Another example for the sacred value narrative being used to push an issue is the ongoing fight for Palestine. It has now become a sacred fight for many. And all sides have entrenched themselves to protect the sacred value. The same goes for the fight in Syria, Kashmir or other places of conflict around the world. For some people, what is sacred has more value than a human life. And therefore, to them taking a human life in order to preserve or fight for what’s sacred is quite justifiable. So protecting and preserving a holy land from foreign invaders for some is a sacred call, and they are willing to die for it. It is this idea of sacred value that terrorists organisation use to do recruitment, and inflame hatred in the society. And for some of us dying for a country is also a sacred cause. The concept of sacred values has been quite clearly designed to be above everything else. A human being to surrender to whatever is sacred, and through this sort of conditioning of a human mind, people can be asked to give their lives for a sacred cause, making it a generational issue. A baggage that the next generation is always asked to carry in the name of a sacred value.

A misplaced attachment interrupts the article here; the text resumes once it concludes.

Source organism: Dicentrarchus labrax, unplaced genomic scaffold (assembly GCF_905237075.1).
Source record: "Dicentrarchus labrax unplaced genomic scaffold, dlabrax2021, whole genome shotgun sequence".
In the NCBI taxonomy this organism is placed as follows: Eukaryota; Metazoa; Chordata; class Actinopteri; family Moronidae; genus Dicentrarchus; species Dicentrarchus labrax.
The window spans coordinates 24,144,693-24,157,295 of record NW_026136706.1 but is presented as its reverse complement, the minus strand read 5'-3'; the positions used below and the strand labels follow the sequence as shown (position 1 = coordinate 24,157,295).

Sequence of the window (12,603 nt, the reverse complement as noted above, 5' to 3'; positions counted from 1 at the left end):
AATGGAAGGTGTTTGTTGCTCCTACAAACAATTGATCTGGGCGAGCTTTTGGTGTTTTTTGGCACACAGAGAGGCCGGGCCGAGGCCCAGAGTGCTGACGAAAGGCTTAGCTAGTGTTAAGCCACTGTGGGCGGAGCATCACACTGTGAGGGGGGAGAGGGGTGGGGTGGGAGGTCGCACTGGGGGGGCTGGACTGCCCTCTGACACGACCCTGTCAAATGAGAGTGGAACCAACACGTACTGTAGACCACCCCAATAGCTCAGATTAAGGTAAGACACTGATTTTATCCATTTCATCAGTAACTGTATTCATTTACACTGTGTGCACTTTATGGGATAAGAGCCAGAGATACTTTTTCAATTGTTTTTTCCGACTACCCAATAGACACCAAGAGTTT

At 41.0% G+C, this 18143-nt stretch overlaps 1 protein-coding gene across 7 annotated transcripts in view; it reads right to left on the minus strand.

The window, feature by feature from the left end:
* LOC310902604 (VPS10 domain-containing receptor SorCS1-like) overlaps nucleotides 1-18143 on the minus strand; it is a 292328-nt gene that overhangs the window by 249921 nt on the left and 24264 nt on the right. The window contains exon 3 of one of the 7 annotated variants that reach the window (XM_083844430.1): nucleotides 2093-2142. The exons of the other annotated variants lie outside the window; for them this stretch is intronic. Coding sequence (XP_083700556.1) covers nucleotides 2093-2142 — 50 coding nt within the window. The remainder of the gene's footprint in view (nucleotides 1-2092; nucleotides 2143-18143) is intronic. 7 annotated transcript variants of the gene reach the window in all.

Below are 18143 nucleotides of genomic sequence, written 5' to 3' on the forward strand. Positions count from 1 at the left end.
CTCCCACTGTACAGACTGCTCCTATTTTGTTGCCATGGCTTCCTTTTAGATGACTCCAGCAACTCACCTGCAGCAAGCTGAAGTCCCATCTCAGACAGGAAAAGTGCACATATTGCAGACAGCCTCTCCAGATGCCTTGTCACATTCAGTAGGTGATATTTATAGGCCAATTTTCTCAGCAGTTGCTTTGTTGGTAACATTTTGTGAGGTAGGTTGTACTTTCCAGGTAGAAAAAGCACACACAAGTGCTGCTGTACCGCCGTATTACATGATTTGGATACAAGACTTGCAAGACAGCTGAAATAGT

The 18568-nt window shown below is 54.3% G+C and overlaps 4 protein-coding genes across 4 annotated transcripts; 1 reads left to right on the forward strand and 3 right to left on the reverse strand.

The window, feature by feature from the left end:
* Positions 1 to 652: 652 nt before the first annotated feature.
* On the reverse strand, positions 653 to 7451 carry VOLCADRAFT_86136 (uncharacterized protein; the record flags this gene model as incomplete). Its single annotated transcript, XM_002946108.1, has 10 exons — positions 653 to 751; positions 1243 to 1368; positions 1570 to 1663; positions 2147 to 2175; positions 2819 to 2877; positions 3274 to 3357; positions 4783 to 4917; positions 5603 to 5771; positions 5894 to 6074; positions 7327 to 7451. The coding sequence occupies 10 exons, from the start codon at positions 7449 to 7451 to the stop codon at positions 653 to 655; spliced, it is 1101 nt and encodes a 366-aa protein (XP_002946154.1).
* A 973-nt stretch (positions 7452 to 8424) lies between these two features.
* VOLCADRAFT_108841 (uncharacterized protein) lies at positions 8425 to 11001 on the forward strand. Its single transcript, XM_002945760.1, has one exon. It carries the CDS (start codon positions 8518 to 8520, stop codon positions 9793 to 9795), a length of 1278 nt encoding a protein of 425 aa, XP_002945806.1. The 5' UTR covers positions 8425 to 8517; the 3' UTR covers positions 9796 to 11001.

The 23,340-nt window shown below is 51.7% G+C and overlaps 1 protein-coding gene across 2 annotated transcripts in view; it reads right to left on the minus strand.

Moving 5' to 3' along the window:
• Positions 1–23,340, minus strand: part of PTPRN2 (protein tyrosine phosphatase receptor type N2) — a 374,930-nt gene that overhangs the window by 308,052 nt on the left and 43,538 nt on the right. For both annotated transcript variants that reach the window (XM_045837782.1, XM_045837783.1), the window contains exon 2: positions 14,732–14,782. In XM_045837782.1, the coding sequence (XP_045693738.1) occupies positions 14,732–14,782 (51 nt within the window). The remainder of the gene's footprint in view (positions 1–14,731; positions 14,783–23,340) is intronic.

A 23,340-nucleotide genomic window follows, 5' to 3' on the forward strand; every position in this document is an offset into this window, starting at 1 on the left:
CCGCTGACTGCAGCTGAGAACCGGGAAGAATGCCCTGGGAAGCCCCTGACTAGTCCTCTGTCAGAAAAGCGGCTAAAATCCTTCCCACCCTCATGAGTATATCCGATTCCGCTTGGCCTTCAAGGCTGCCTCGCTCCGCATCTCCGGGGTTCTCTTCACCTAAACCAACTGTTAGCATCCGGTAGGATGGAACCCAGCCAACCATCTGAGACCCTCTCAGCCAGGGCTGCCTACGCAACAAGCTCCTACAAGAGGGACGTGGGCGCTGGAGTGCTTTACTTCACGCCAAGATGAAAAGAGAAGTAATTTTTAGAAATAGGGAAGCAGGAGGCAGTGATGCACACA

It is not just religion or the idea of God that is scared, the economic interests of a nation state is also considered sacred. And people are conditioned to fight for preserving the status quo especially if they feel that, a change in status quo will undermine their economic supremacy. And this is at the core of some of the ongoing disruption in the world of geopolitics.
But thankfully nothing is designed to last forever, and therefore, no matter how hard any of us would like to try, eventually the status quo will give way. There will be earthquakes, and the earthquakes will continue to cause damage and disruption. It is by shifting of the tectonic plates that the earth’s landmass releases the stress and built up pressure within the system. A functioning earth needs processes like earth quake to keep itself sustainable. That’s the geological design to keep the system sustainable.
And in the same way, there will be disruptions in a human society and how that society is being governed. No order is permanent, so a change in the existing world order is inevitable. If only we could learn to agree that, humanity and human values are worth categorising as sacred values then, we maybe able to solve most of our conflicts. And in the process design a global order that may not require continuous corrective disruption. Now some would rightly argue, it’s probably a utopian thinking, but we aren’t going to solve our ongoing conflicts and problems by continuing to restrict and limit our thinking to my own self interest and what’s in the interest of my tribe. Its not utopian thinking but a pragmatic forward looking view.